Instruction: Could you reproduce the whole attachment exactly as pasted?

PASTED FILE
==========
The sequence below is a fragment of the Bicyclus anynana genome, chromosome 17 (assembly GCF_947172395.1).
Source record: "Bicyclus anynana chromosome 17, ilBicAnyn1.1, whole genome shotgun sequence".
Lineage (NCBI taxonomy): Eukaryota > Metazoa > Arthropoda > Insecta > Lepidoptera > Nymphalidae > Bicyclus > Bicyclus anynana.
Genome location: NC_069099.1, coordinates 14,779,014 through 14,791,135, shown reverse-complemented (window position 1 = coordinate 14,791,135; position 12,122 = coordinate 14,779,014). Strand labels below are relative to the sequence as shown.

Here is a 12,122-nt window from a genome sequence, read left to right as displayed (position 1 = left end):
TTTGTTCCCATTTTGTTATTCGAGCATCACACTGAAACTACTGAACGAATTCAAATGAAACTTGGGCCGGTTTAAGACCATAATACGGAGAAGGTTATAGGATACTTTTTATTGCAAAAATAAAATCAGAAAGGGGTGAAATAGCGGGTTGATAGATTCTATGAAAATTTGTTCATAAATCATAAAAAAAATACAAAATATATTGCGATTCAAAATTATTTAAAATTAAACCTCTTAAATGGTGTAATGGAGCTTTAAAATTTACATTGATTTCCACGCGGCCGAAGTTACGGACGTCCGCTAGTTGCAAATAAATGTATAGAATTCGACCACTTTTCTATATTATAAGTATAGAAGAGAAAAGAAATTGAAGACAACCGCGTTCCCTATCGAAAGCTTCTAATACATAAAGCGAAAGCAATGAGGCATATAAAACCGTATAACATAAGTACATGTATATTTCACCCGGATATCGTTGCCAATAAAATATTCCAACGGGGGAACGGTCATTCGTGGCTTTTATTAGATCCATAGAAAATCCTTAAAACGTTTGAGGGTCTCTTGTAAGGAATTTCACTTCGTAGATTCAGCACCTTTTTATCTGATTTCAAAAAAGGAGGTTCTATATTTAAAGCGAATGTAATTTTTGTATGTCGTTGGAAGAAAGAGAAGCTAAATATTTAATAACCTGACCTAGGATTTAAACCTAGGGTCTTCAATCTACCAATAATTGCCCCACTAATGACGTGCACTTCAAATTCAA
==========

The sequence below is a fragment of the Bicyclus anynana genome, chromosome 17 (assembly GCF_947172395.1).
Source record: "Bicyclus anynana chromosome 17, ilBicAnyn1.1, whole genome shotgun sequence".
Lineage (NCBI taxonomy): Eukaryota > Metazoa > Arthropoda > Insecta > Lepidoptera > Nymphalidae > Bicyclus > Bicyclus anynana.
Genome location: NC_069099.1, coordinates 14,779,014 through 14,791,135, shown reverse-complemented (window position 1 = coordinate 14,791,135; position 12,122 = coordinate 14,779,014). Strand labels below are relative to the sequence as shown.

Here is a 12,122-nt window from a genome sequence, read left to right as displayed (position 1 = left end):
TTTGTTCCCATTTTGTTATTCGAGCATCACACTGAAACTACTGAACGAATTCAAATGAAACTTGGGCCGGTTTAAGACCATAATACGGAGAAGGTTATAGGATACTTTTTATTGCAAAAATAAAATCAGAAAGGGGTGAAATAGCGGGTTGATAGATTCTATGAAAATTTGTTCATAAATCATAAAAAAAATACAAAATATATTGCGATTCAAAATTATTTAAAATTAAACCTCTTAAATGGTGTAATGGAGCTTTAAAATTTACATTGATTTCCACGCGGCCGAAGTTACGGACGTCCGCTAGTTGCAAATAAATGTATAGAATTCGACCACTTTTCTATATTATAAGTATAGAAGAGAAAAGAAATTGAAGACAACCGCGTTCCCTATCGAAAGCTTCTAATACATAAAGCGAAAGCAATGAGGCATATAAAACCGTATAACATAAGTACATGTATATTTCACCCGGATATCGTTGCCAATAAAATATTCCAACGGGGGAACGGTCATTCGTGGCTTTTATTAGATCCATAGAAAATCCTTAAAACGTTTGAGGGTCTCTTGTAAGGAATTTCACTTCGTAGATTCAGCACCTTTTTATCTGATTTCAAAAAAGGAGGTTCTATATTTAAAGCGAATGTAATTTTTGTATGTCGTTGGAAGAAAGAGAAGCTAAATATTTAATAACCTGACCTAGGATTTAAACCTAGGGTCTTCAATCTACCAATAATTGCCCCACTAATGACGTGCACTTCAAATTCAA